The True Love Experiment by Christina Lauren is the story of Fizzy Chen, a successful romance author who is perpetually single and currently in a rut – both personally and romantically. If you’ve read The Soulmate Equation by Christina Lauren, Fizzy will be familiar to you, as she’s Jess’s best friend, who also makes an appearance in this story. Fizzy is struggling with her love life, or lack thereof at this point, and with writing her next novel. The two appear to be intrinsically connected as she feels that she can’t write her next novel until she figures out where the joy in her life should come from, as well as the status of her nonexistent romance life – because how can she continue to write about love if she’s not experiencing something like it?
Fizzy gets an offer to do a dating reality show for a small production company. She’s apprehensive at first because why would she appear on a dating show when she’s just a romance writer? Until she meets the executive producer, Connor Prince, a tall and very good looking British man. At first, she thinks he’s just the typical rich asshole and is determined to torture him with equally asshole-ish demands if she signs on to do the show. She’s proven wrong almost immediately where she realizes that there’s more to Connor than her initial typecasting of him, and her determination shifts to try to get to know him while simultaneously figuring out a different source of joy for her life.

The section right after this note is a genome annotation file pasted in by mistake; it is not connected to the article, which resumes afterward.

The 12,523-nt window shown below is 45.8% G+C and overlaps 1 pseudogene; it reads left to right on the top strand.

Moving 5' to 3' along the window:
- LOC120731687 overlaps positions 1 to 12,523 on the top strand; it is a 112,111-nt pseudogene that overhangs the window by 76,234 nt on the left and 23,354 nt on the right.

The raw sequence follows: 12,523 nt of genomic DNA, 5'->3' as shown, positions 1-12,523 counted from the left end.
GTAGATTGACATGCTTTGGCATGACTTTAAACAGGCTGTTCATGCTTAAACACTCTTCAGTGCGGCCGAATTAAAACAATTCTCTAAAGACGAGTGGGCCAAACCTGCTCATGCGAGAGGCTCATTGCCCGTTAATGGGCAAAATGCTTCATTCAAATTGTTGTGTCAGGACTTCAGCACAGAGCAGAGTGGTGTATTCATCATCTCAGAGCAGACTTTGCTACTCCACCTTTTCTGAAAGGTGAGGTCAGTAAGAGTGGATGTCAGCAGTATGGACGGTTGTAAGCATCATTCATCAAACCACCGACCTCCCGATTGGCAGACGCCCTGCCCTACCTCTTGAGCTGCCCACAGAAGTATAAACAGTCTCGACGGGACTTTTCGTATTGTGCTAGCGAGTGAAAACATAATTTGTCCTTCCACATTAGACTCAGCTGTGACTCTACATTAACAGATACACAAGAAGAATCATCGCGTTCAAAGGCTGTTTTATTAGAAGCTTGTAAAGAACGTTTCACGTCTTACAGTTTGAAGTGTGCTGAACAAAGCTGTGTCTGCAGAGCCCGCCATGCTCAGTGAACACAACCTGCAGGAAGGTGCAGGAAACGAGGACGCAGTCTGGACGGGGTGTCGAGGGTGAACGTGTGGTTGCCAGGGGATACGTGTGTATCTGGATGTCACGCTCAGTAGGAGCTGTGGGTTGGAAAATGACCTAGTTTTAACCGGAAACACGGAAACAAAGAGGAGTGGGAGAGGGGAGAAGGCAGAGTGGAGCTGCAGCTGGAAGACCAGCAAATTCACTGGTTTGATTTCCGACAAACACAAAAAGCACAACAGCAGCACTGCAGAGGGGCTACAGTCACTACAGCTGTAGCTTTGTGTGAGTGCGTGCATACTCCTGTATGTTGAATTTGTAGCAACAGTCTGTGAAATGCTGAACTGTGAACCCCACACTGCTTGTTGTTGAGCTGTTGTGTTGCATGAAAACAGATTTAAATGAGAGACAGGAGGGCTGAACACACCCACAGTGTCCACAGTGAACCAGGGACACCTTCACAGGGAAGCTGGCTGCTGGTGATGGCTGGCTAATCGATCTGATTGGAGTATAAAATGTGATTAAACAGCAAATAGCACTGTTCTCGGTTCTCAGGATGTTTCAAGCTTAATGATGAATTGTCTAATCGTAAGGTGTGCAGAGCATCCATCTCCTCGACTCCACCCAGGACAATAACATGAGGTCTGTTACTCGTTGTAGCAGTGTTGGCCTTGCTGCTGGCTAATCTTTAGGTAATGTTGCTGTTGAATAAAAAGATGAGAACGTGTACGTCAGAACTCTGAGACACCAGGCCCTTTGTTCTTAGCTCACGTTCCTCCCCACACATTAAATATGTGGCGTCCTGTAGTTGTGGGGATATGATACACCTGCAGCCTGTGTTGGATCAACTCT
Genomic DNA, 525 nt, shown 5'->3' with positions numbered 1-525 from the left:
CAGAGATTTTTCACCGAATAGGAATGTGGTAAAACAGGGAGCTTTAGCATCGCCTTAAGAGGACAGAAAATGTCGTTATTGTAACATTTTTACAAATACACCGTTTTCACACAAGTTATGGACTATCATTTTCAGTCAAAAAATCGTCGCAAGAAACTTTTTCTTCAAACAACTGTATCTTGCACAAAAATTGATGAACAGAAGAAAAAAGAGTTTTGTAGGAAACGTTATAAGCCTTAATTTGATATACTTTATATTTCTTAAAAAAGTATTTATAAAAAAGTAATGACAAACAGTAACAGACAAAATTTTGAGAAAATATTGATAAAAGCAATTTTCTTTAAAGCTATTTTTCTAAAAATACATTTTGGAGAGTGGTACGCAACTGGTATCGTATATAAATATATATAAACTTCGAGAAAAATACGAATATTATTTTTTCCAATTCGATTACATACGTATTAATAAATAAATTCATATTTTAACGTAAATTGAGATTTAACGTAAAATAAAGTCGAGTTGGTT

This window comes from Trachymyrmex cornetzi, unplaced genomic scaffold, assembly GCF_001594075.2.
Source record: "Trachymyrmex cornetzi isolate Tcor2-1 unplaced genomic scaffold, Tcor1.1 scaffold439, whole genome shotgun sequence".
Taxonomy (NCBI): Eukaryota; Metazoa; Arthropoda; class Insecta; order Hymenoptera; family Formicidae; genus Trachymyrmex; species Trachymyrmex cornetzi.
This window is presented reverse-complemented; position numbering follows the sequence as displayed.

I think Fizzy didn’t feel like she was deserving of the love everyone around her had. Like as a romance author, everyone thinks she had love figured out but that clearly wasn’t the case. Fizzy was kind of a maneater where her goal with men was purely physical but not necessarily emotional or contained any vulnerability that would make the relationship viable past a short term casual relationship. It became especially clear that Fizzy felt undeserving of this after she details what happened in her last relationship. I can identify with Fizzy and the thoughts of whether something good like what Jess and River have, or her siblings have, would happen for me. Dating is hard, especially when you’re not familiar with being vulnerable.
One of my favorite parts of the book is when she and Connor are talking and he says “You’d enjoy a man who understands that you just want a hot best friend who makes you laugh and come in equal measure.” The whole quote is a gem but that part in particular, where he says “enjoy a man” stuck out to me, and well Fizzy too, because she realizes the distinction between “needing,” “wanting,” or “deserving” a man. The truth of the matter is that Fizzy doesn’t need a man, but would enjoy having one and I agree really hard with this sentiment. For those of us who have their own thing going for them, dating shouldn’t be about needing a partner but enjoying someone’s company that adds value to your already established life; someone who makes you want to figure out how to integrate each other versus shifting completely.
Overall, I enjoyed reading The True Love Experiment. Fizzy deserved to have her happy ending if she wanted it. I also loved how this story, because Fizzy is a romance author, shines a light on what it is to be a romance reader. Often we get shaded because romance is predictable, cheesy, unrealistic, or whatever other reason haters like to list but the reality of it is, at least for me, that there’s more than just the romance plot in some romance books. The characters can be three dimensional and still have the goal to find love and their happily ever after, and that’s what most readers enjoy about the genre.
That said, I give The True Love Experiment five stars. Have you read Fizzy’s story? Let me know in the comments!